Migrating from 2.x to 3.x Stream Applications
Recently, the Spring team redesigned the pre-packaged stream applications.
These will be released in bulk using calendar-based release names, such as
We also refer to the
3.x(+) version, since stream applications included in these releases start with version
Along with many important enhancements, we introduced some changes that are incompatible with the
2.x line. This means that existing Spring Cloud Data Flow stream definitions based on
2.x applications do not translate directly to
3.x applications. The following is a summary of changes that you need to be aware of when migrating
2.x Spring Cloud Stream applications to
- Some applications have been renamed.
- In some cases, applications have been retired, replaced with equivalent functionality, or combined with other applications.
- Property prefixes have changed.
- In some cases, properties have been removed or added.
- All pre-built sources now support function composition.
We do not support pipelines that mix
They use different versions of the Spring Cloud Stream binder. Trying to combine them has been known to cause problems in some cases. If you have an existing data pipeline that requires an app that is not available in
3.x, we recommend that you do not upgrade.
The following applications have been retired, replaced, or renamed in the
None in the replacement column indicates that the application will be discontinued, unless there is sufficient interest in the community.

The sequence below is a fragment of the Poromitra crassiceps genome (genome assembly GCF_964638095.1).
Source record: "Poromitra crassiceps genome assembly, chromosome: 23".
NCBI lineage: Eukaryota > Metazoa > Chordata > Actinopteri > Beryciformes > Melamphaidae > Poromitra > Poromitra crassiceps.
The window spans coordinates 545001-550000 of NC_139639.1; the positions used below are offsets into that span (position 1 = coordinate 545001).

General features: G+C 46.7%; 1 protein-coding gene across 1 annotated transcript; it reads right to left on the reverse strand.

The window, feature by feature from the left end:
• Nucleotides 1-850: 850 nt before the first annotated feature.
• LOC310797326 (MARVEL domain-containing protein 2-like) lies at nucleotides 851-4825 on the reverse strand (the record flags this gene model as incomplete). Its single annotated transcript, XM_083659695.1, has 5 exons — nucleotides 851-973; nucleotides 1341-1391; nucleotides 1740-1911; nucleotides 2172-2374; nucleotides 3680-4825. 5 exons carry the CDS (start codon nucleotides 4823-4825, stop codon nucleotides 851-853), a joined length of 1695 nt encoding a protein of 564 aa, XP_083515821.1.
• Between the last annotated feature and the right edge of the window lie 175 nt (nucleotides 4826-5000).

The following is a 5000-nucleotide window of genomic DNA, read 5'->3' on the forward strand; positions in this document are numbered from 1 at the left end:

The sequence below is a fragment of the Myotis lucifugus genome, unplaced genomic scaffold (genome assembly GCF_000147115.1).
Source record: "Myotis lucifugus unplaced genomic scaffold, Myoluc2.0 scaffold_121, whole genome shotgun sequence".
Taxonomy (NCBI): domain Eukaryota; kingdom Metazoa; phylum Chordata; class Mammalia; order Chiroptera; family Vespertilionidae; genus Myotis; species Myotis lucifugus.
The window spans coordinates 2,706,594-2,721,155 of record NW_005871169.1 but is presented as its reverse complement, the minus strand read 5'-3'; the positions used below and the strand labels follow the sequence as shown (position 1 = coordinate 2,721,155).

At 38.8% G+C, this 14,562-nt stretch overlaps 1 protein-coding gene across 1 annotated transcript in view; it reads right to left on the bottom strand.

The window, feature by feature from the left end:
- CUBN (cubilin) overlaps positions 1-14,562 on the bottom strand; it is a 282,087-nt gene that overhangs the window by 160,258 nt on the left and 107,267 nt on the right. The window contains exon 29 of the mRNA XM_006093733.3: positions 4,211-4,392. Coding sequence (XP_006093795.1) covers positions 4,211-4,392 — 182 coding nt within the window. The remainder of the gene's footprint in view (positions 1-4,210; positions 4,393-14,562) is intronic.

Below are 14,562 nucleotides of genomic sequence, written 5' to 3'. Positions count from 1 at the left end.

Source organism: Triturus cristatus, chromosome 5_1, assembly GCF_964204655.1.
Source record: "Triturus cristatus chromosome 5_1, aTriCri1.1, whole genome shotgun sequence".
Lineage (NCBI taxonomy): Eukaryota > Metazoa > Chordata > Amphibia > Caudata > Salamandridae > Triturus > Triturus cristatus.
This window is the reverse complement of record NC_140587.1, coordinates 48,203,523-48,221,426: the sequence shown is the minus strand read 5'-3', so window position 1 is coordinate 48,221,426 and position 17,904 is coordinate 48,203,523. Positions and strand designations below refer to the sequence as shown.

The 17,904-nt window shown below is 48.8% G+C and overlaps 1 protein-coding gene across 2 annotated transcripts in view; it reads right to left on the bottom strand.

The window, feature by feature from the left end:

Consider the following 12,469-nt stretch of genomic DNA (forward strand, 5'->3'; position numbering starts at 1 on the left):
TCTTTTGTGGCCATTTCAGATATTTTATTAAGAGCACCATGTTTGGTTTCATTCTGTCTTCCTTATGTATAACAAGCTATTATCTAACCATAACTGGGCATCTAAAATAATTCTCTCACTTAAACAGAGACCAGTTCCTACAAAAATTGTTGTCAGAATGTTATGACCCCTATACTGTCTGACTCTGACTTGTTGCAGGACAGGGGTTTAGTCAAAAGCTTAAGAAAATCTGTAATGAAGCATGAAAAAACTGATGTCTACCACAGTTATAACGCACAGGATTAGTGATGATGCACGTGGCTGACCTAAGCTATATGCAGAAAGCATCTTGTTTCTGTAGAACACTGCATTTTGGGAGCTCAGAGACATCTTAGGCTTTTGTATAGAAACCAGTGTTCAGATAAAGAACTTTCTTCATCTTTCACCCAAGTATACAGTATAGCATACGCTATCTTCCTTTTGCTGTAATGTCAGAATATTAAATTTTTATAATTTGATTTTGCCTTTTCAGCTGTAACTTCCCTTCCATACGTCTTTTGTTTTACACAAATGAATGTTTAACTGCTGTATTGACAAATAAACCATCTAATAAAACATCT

|gemfire-cq-source||geode-source with cq option|
|python-http-processor||Use Polyglot recipe|
|python-jython-processor||Use Polyglot recipe|
|sftp-dataflow-source||sftp-source with function composition|
|tensorflow-processor||Custom app using tensorflow-common function library|
The following table provides a detailed comparison of property keys used for the
2.x applications that have been ported to the
3.x line with the same name. For some of these apps, all the properties are identical but have been included here for reference.
3.x stream applications are function-based, meaning that most of the logic is provided in a dependent artifact that exposes a functional interface.
This design lends itself to function composition. In fact, all of the pre-packaged sources include the necessary dependencies to support composition of functions to perform filtering, transformation, header enrichment, and the creation of task launch requests within the source app itself. Some examples are shown in the time source tests, and the sftp source tests.